Perhaps large-scale emergency management should be wholly federalized or wholly localized?

Why was Mike Brown given that job? Sure, it's egg on the face of a Republican administration, but does anyone whose name doesn't end in (D) believe Democrats would have been any more selective in appointing to an ancillary post?

Maybe, as the WSJ has claimed, we should just privatize FEMA? Or should emergency management be made a bullet point in the list of DoD responsibilities?

What good is the FCC if all their red tape and regulations didn't provide us a communication infrastructure able to support relief work (a former chairman has been crying for this for years)?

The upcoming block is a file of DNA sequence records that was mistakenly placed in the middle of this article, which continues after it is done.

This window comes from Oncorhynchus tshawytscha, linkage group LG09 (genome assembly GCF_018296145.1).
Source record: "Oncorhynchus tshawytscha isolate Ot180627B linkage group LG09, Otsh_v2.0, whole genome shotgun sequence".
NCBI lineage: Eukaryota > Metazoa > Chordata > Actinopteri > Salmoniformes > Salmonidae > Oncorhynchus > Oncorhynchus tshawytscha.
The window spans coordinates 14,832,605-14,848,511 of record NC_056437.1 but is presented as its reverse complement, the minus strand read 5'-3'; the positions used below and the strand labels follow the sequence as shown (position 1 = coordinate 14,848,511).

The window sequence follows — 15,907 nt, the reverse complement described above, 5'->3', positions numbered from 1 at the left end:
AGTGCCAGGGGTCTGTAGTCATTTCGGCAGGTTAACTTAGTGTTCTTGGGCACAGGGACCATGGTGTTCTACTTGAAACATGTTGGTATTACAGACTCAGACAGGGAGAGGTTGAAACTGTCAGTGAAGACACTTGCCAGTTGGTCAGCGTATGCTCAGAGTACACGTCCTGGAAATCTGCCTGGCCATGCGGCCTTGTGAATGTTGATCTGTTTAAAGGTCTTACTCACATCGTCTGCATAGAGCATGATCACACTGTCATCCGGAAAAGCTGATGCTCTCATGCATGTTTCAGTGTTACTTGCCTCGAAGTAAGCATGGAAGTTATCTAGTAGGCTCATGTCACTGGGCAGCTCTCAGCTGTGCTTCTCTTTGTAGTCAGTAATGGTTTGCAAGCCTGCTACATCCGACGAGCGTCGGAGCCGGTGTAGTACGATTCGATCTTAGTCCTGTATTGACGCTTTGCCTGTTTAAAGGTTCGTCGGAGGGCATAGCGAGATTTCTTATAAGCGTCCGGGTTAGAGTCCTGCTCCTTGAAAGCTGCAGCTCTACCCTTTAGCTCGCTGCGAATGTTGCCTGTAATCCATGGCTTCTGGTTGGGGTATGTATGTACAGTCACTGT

Bush apologists have just gotten defensive on behalf of the system [it's not time to blame yet, there's too many moving parts to assign blame, it's just an act of God, what could we mere humans have possibly done]. This is why I stopped voting Republican; unwavering faith in leadership from the very party that I grew up expecting to defend me from authoritarian rule.

Bush is a lame duck anyway, stop running his campaign and start questioning why so much of our economy is drained into a fat, bloated government that trips over itself responding to predictable crisis! Don't any of you share my indignation that so much of my work goes to pay government salaries, and now I question whether they'll even help keep me alive when the New Madrid quake hits?